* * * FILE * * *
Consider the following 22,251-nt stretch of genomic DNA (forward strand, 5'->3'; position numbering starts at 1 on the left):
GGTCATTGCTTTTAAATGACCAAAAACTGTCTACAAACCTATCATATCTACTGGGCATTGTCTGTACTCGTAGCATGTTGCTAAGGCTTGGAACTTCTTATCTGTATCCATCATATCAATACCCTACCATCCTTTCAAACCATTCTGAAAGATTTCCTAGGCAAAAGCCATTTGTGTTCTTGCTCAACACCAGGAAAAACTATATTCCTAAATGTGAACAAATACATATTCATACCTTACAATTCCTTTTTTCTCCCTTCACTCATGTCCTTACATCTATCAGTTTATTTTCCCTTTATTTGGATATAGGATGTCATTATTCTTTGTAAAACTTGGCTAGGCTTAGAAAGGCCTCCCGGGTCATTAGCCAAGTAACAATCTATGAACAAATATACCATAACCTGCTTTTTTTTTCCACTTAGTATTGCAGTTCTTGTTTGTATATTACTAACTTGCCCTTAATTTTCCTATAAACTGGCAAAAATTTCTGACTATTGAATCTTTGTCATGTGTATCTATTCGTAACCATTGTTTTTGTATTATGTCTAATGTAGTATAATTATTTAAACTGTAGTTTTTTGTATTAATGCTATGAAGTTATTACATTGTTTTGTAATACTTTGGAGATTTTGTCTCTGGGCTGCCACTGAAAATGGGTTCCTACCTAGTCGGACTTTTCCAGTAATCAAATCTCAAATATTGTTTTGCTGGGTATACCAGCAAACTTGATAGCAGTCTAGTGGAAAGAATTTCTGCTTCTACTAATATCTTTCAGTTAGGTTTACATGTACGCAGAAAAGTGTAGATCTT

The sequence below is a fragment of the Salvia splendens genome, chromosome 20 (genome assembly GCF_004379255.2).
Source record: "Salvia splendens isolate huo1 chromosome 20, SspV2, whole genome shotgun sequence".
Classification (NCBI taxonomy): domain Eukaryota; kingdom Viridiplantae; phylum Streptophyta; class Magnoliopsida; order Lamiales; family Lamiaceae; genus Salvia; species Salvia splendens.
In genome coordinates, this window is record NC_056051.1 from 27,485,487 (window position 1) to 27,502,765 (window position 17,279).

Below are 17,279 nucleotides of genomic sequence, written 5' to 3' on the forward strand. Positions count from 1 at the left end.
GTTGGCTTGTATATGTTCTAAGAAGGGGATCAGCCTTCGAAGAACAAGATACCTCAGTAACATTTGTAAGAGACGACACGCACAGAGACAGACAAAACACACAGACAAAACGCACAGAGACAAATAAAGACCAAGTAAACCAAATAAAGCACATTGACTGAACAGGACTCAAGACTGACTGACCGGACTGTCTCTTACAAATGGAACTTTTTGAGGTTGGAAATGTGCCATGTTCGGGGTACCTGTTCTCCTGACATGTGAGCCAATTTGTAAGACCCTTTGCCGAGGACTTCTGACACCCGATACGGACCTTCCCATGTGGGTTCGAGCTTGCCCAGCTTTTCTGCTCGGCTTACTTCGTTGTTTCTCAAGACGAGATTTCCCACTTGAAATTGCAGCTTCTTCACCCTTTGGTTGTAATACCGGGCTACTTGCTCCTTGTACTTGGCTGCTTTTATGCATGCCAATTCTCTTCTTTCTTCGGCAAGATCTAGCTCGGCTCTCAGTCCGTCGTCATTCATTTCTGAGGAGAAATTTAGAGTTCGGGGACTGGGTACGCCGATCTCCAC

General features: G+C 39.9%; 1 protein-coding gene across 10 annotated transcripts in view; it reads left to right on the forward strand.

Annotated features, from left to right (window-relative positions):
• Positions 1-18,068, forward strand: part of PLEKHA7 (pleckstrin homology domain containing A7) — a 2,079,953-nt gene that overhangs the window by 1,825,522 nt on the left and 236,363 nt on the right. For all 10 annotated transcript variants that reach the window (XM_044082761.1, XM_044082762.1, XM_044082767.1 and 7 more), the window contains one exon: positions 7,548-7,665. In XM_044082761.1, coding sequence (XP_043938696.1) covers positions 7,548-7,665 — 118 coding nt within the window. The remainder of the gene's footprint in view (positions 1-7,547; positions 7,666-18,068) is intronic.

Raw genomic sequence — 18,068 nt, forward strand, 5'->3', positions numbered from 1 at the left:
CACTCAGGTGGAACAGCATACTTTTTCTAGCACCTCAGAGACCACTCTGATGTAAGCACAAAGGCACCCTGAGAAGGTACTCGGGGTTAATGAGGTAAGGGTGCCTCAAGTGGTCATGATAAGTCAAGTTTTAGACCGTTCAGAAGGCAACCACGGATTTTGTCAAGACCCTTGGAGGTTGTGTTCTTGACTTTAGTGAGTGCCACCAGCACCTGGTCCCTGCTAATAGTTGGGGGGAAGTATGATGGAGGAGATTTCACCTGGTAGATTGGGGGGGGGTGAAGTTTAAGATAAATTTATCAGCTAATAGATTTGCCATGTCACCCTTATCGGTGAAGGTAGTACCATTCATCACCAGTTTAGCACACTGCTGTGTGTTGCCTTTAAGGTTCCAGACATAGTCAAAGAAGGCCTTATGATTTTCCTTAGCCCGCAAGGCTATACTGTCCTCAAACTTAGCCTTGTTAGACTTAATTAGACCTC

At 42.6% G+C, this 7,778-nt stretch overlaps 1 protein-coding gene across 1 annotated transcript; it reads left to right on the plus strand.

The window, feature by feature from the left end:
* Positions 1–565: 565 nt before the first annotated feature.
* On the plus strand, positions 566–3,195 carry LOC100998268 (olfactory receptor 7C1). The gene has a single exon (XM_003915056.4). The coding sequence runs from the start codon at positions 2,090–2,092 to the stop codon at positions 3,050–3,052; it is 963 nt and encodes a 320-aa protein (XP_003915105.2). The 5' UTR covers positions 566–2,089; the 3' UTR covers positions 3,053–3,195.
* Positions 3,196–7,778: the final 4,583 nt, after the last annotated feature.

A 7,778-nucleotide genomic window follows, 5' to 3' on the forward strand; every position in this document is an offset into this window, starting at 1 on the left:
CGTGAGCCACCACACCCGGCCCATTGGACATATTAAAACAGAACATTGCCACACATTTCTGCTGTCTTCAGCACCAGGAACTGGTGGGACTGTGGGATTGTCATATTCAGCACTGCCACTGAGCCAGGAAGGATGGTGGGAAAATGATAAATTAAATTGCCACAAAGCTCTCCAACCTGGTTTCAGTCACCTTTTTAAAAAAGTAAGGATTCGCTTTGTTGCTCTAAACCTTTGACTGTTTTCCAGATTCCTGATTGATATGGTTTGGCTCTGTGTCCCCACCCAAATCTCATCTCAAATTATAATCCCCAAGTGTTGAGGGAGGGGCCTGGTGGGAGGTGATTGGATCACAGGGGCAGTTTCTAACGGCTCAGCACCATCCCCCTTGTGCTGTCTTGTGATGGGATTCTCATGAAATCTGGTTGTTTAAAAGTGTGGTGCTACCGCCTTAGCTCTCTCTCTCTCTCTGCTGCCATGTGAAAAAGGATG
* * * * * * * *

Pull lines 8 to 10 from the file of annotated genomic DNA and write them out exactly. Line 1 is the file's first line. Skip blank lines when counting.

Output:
GTTGGCTTGTATATGTTCTAAGAAGGGGATCAGCCTTCGAAGAACAAGATACCTCAGTAACATTTGTAAGAGACGACACGCACAGAGACAGACAAAACACACAGACAAAACGCACAGAGACAAATAAAGACCAAGTAAACCAAATAAAGCACATTGACTGAACAGGACTCAAGACTGACTGACCGGACTGTCTCTTACAAATGGAACTTTTTGAGGTTGGAAATGTGCCATGTTCGGGGTACCTGTTCTCCTGACATGTGAGCCAATTTGTAAGACCCTTTGCCGAGGACTTCTGACACCCGATACGGACCTTCCCATGTGGGTTCGAGCTTGCCCAGCTTTTCTGCTCGGCTTACTTCGTTGTTTCTCAAGACGAGATTTCCCACTTGAAATTGCAGCTTCTTCACCCTTTGGTTGTAATACCGGGCTACTTGCTCCTTGTACTTGGCTGCTTTTATGCATGCCAATTCTCTTCTTTCTTCGGCAAGATCTAGCTCGGCTCTCAGTCCGTCGTCATTCATTTCTGAGGAGAAATTTAGAGTTCGGGGACTGGGTACGCCGATCTCCAC

General features: G+C 39.9%; 1 protein-coding gene across 10 annotated transcripts in view; it reads left to right on the forward strand.

Annotated features, from left to right (window-relative positions):